How to Tell the Difference Between Flu and Allergies
Seasonal allergy, or "hay fever," can make you feel lousy. Or is it the flu?

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How to Tell the Difference Between Flu and Allergies

If you have allergies, you know that certain seasons can send you rushing for the tissue box. So-called "hay fever" tends to flare up in the spring and fall. The peak time for the seasonal flu can overlap these seasons, too.

Some of the symptoms, like a runny nose and cough, are common to both allergies and the flu. It's important to know the difference, so you can seek the proper treatment and medications.

Hay fever
"Hay fever" is really not a fever. It is known to doctors as seasonal allergic rhinitis. Fever is not one of the symptoms.

An allergic reaction happens when the body mistakes a harmless substance like pollen as an intruder. The immune system kicks into gear, creating chemical helpers to respond. These cause the symptoms of allergies.

As long as pollen is in the air, people who are allergic to it will often be sneezing or have a runny and stuffed-up nose. They may also feel itchy in their eyes, nose, throat and mouth.

In North America, the biggest pollen culprits are weeds. Ragweed is No. 1 on the list. Others are sagebrush, redroot pigweed, lamb's quarters, English plantain and tumbleweed. Trees and grasses can also release pollen.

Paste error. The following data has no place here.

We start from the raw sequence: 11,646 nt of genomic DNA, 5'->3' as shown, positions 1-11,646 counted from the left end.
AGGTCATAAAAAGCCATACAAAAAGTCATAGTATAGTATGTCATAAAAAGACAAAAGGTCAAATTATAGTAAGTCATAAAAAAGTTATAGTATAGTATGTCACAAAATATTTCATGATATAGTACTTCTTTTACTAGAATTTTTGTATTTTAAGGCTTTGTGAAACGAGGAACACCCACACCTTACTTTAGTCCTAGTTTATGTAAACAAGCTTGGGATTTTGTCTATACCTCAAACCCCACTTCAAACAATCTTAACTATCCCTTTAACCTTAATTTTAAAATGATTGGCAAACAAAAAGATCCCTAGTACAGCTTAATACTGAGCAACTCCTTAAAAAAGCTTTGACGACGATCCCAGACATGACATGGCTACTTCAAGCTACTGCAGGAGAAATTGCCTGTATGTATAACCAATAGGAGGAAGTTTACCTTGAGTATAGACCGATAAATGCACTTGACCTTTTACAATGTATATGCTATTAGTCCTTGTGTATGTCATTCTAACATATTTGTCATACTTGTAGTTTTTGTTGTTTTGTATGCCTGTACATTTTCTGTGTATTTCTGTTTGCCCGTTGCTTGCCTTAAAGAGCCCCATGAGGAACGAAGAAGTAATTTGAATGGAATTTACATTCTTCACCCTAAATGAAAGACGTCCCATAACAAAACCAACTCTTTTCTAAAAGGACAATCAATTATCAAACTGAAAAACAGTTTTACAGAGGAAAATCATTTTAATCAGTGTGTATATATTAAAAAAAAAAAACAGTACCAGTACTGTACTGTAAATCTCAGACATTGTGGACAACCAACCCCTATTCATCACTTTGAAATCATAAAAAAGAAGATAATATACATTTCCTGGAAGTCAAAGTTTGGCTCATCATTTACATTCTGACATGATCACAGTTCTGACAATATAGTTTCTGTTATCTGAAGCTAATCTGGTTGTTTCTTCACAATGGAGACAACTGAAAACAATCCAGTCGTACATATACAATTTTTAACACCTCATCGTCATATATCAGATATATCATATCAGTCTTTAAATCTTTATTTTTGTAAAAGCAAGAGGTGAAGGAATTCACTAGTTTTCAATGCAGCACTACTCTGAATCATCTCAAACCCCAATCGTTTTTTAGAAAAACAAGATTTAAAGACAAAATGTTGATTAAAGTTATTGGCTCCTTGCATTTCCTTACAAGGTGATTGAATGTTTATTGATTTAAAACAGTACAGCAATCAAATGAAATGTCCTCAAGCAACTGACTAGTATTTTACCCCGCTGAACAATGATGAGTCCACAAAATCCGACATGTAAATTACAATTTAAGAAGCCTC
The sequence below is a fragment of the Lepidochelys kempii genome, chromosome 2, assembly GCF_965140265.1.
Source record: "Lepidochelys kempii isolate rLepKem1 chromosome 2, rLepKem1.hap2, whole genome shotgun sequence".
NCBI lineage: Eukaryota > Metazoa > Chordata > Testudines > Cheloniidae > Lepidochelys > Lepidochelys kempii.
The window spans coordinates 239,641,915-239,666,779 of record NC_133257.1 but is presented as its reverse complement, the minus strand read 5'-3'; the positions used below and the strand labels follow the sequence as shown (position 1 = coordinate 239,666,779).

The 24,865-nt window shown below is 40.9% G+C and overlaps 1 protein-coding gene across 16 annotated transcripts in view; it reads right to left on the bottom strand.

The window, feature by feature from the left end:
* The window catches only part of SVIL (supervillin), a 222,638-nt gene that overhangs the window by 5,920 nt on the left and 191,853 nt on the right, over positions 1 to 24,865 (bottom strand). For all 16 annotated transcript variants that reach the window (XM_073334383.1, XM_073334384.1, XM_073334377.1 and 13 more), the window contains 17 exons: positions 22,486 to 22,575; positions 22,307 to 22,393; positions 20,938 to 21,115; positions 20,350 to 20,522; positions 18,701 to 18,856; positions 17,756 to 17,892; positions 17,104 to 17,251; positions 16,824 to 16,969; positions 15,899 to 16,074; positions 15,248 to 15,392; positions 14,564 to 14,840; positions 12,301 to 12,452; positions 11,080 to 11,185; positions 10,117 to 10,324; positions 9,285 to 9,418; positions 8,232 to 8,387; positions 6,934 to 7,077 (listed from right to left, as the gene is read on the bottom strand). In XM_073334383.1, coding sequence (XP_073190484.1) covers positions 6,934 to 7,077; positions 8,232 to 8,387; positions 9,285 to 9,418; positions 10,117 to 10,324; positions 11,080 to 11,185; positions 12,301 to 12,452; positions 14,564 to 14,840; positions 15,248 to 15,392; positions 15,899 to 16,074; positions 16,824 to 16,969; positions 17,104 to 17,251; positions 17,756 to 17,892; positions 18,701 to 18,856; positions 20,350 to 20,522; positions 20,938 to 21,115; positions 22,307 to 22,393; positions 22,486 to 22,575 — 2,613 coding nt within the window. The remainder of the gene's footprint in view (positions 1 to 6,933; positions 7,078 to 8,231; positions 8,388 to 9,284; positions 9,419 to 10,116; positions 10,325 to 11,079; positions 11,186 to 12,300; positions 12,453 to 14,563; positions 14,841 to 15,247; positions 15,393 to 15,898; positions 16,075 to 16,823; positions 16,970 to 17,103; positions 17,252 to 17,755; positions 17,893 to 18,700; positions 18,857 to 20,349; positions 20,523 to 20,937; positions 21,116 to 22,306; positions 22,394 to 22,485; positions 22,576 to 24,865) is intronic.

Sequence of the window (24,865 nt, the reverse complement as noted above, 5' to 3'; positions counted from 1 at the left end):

Flu (influenza)
The flu is caused by a virus that is mainly spread by droplets created when people cough, sneeze or talk. The flu usually comes on suddenly. It can be mild or very serious - even resulting in death. People with the flu may have fever, cough, sore throat, body aches, runny or stuffed-up nose, headaches and extreme tiredness.

Complications include ear and sinus infections, bronchitis and pneumonia. If it does not lead to complications, the flu typically lasts between a few days and two weeks. Remember, the single best way to prevent the flu is good hand washing and getting a vaccination every year. If you believe you have the flu, call your doctor right away. He or she may prescribe antiviral medications.

If you suspect you have the flu, go to the CDC's website for more information.

See how symptoms of allergies and the flu compare:







Itchy eyes and nose



Runny or stuffy nose

Common, clear discharge

Common, yellow discharge



Common, can become severe

Body aches





Usually, often severe

By Emily Gurnon, Contributing Writer
Created on 05/06/2009
Updated on 02/10/2013
  • Asthma and Allergy Foundation of America. Flu/cold or allergies?
  • Centers for Disease Control and Prevention. Flu symptoms and severity.
  • National Institute of Allergy and Infectious Diseases. Pollen allergy.
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